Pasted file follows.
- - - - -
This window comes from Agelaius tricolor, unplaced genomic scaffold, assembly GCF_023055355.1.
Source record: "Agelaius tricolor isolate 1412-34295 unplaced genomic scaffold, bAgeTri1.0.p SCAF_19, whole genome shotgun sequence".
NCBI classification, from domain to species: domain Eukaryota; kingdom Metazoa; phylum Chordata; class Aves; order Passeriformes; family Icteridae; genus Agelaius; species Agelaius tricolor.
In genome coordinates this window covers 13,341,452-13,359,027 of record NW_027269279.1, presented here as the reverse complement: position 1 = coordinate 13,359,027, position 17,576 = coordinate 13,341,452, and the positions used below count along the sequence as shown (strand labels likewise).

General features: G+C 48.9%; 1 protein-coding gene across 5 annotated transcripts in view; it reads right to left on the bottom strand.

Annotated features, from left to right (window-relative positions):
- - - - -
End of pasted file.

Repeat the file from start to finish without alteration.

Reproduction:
This window comes from Agelaius tricolor, unplaced genomic scaffold, assembly GCF_023055355.1.
Source record: "Agelaius tricolor isolate 1412-34295 unplaced genomic scaffold, bAgeTri1.0.p SCAF_19, whole genome shotgun sequence".
NCBI classification, from domain to species: domain Eukaryota; kingdom Metazoa; phylum Chordata; class Aves; order Passeriformes; family Icteridae; genus Agelaius; species Agelaius tricolor.
In genome coordinates this window covers 13,341,452-13,359,027 of record NW_027269279.1, presented here as the reverse complement: position 1 = coordinate 13,359,027, position 17,576 = coordinate 13,341,452, and the positions used below count along the sequence as shown (strand labels likewise).

General features: G+C 48.9%; 1 protein-coding gene across 5 annotated transcripts in view; it reads right to left on the bottom strand.

Annotated features, from left to right (window-relative positions):